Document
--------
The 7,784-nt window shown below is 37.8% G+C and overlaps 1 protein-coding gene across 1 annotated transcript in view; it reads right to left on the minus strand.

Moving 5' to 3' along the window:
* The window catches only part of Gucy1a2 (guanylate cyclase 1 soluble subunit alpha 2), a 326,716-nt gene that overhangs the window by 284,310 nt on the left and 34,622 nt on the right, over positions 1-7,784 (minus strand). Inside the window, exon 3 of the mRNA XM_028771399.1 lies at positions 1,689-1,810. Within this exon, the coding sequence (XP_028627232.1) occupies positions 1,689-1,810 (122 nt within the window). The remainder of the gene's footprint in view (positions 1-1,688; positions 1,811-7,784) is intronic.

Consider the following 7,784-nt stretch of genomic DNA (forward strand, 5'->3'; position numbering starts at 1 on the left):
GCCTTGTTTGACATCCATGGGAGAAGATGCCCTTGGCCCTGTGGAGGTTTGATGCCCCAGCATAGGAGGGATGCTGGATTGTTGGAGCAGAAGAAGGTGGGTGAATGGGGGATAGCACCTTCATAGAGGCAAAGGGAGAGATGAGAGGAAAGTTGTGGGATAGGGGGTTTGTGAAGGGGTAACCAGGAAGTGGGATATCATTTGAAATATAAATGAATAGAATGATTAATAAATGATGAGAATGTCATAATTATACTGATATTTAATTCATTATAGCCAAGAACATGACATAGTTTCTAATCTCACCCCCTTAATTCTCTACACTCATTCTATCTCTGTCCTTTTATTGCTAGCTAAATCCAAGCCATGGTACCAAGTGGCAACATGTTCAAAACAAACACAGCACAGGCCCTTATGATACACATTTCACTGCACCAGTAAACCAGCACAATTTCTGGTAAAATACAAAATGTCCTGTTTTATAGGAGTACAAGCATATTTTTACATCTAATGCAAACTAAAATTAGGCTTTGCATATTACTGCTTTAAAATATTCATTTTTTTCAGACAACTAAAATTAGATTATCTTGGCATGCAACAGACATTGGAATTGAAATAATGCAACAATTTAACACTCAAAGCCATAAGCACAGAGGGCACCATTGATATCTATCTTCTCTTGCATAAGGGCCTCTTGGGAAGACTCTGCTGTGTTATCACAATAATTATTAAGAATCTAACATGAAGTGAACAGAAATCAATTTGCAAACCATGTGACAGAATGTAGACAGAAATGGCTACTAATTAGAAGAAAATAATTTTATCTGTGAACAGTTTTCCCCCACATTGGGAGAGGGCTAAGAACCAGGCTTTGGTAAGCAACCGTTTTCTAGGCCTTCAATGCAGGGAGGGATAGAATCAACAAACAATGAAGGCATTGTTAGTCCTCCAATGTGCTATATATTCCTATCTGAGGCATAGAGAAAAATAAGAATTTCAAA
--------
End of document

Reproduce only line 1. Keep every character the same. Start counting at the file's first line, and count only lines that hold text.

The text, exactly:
The 7,784-nt window shown below is 37.8% G+C and overlaps 1 protein-coding gene across 1 annotated transcript in view; it reads right to left on the minus strand.